6. “Go in spite of the angry bitterness of the Jews; in spite of them that have crucified and put me to death ; in spite of all the persecutions which they shall visit continually upon your heads; despite the sneer, the contempt, the unutterable scorn of Greeks and Romans; despite, when attention has been challenged and their interest in some sort awakened, the strong and glittering sword of imperial persecution ; go in spite of dungeon, gibbet, and rack; in spite of thong and scourge and stake ; in spite of the cross and amphitheater ; go wherever a human creature is found, whether in civilization or in barbarism, and preach my gospel." I say, is it not either sublimity or absurdity? Is it not the loftiest word that e’er was spoken upon the earth, or the merest nonsense?

7. Had we been there, we should probably have thought it nonsense. Which do we now declare it to be — the word of an idle prater, of a well-meaning but weak enthusiast, or the word of the Son of God? One or the other it must be; which is it?

8. It has been well observed that the best evidence in favor of Christianity is Christendom. Here you have a popular argument which adapts itself to the comprehension and acceptance of all. Christendom is the best argument for Christianity. That Jewish peasant on the mountain's summit, surrounded by his handful of despised and persecuted followers, now separated from them, and rising in opposition to the laws of gravitation, -rising gradually and easily by his own impulsion, until hidden from their longing, wistful gaze

- set in motion causes and influences which have come down the centuries, and which have enshrined themselves in the affections, and embodied themselves in the activity, of the world, until its face is entirely changed, and His name, then the sport of scorn and hate, is now the august, enthroned, and revered name of the highest, purest, and noblest part of the human race. Around that name, to-day, clusters all that hath worth, excellency, and power; all that hath vigor, adaptive facility; all that hath energy and resistless might, in what we style the civilization of the time ;-around that name it is all gathered. The word which was spoken upon the summit of that mountain, “Go,” has been obeyed; and in virtue of the speaking of that word and the obedience rendered to it, the world is what it is.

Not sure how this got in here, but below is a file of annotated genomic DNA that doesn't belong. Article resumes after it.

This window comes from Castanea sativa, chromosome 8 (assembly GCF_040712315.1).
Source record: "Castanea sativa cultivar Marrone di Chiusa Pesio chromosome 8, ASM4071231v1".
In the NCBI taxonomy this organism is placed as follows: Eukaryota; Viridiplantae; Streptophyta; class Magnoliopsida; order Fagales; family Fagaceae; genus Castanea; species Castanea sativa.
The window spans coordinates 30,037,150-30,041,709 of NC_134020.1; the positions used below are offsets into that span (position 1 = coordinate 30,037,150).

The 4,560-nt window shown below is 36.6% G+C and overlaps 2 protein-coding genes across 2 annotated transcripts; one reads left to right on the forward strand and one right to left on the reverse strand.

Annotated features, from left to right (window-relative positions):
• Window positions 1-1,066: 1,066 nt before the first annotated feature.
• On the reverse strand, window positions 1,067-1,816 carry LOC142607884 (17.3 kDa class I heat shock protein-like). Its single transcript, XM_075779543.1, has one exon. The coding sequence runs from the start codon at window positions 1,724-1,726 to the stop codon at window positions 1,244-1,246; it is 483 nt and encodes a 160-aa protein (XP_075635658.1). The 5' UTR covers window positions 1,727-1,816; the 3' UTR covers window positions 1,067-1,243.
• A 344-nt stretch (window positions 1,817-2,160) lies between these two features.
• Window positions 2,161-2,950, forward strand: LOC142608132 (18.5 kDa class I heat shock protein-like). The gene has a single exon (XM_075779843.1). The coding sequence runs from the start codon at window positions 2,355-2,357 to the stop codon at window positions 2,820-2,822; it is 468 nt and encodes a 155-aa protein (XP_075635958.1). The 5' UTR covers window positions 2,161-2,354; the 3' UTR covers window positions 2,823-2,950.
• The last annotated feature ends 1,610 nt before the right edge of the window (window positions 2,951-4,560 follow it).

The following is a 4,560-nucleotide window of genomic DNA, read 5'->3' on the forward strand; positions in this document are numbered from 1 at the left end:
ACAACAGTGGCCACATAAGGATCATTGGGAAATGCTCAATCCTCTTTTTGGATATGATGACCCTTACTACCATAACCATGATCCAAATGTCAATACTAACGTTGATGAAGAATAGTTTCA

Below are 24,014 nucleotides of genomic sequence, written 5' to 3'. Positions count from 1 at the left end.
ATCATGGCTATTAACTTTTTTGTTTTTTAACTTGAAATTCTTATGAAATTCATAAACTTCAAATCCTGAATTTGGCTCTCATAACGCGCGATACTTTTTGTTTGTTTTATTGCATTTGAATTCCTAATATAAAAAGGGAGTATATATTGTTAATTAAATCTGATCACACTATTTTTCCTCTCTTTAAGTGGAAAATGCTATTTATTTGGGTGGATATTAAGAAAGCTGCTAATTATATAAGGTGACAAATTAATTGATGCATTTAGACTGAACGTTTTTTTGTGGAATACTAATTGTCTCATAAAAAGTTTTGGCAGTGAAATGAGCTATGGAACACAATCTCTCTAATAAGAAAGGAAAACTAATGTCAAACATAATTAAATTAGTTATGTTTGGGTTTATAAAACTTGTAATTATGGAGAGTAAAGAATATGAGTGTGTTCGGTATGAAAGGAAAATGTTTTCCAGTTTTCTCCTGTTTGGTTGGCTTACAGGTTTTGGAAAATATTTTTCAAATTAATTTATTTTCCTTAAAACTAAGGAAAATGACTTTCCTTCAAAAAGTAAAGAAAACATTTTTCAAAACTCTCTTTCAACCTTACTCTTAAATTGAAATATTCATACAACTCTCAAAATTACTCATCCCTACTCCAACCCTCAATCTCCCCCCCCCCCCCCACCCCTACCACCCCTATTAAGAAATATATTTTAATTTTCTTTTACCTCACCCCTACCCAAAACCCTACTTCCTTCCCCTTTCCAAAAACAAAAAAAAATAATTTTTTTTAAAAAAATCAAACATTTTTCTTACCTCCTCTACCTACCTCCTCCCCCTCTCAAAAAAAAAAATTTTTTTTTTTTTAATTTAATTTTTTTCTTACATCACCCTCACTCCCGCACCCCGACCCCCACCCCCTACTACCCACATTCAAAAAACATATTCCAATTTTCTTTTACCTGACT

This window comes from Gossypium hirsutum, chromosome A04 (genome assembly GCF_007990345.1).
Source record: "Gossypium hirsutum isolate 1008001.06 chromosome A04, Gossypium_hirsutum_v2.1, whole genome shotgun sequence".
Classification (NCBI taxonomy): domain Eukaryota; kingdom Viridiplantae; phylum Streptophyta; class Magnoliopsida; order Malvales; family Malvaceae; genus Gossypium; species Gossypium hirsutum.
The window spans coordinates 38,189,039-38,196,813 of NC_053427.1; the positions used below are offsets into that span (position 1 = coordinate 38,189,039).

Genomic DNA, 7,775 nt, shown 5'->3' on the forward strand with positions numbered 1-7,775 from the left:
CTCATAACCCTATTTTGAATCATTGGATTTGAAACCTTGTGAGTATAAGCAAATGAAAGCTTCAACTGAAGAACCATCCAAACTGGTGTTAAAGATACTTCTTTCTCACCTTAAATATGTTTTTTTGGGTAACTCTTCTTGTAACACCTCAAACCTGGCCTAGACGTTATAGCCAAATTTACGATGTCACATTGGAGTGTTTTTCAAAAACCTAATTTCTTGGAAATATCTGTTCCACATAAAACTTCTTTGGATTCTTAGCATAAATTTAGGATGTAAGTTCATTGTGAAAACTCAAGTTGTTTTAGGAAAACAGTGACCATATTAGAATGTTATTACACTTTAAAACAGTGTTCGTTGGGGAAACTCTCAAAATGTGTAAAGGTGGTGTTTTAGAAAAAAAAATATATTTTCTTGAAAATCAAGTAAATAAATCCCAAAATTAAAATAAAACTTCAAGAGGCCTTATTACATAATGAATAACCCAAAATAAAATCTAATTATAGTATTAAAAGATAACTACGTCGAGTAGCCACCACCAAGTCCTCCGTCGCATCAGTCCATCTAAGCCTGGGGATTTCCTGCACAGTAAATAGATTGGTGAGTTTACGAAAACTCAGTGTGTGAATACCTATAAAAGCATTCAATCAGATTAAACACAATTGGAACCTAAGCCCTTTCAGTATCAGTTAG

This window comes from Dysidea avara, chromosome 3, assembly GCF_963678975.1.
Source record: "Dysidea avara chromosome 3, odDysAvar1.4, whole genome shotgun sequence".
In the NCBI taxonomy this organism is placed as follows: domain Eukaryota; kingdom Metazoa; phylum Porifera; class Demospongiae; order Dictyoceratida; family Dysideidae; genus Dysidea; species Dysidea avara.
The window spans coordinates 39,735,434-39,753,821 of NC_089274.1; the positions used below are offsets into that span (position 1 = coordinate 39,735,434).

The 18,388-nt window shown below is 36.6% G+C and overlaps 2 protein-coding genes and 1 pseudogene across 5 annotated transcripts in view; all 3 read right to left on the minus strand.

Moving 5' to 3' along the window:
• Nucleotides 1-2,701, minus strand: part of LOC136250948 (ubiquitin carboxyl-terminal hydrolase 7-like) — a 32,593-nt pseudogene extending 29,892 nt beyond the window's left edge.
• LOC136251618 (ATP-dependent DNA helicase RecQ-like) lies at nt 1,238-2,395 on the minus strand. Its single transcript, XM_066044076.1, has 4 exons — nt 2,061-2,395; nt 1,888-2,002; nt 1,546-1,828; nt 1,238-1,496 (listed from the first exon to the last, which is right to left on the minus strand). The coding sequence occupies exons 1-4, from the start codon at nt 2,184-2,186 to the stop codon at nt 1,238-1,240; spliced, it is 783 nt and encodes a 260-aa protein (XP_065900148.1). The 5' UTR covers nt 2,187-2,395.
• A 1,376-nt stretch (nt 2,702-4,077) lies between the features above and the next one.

Questions. Where do we find the words with which this selection begins? What “mountain” is meant ? Meaning of "patois”? What language did the Jews, at this time, speak ? [Not the Hebrew, but a dialect of the Aramæan, or Chaldaic, learned in their captivity.] Let the pupil find on the map all the places named here, as Parthia, &c. What is meant by the strong and glittering sword of imperial persecution"? Who persecuted the Christians in early times ? [See Notes.] What is Christendom”? Who are the most civilized nations now upon the earth?

Give the character of this piece, and show with what qualities of voice it should be read.

VIII.—THE HERITAGE.

J. R. LOWELL. 1. The rich man's son inherits lands,

And piles of brick, and stone, and gold; And he inherits soft, white hands,

And tender flesh that fears the cold;

Nor dares to wear a garment old;
A heritage, it seems to me,
One would not care to hold in fee.

2. The rich man's son inherits cares;

The bank may break, the factory burn; Some breath may burst his bubble shares;

And soft, white hands would hardly earn

A living that would suit his turn;
A heritage, it seems to me,
One would not care to hold in fee.

3. The rich man's son inherits wants ;

His stomach craves for dainty fare; With sated heart, he hears the pants

Of toiling hinds with brown arms bare,

And wearies in his easy chair;
A heritage, it seems to me,
One would not care to hold in fee.

4. What does the poor man's son inherit?

Stout muscles and a sinewy heart;
A hardy frame, a hardier spirit;
King of two hands, he does his part

In every useful toil and art;
A heritage, it seems to me,
A king might wish to hold in fee.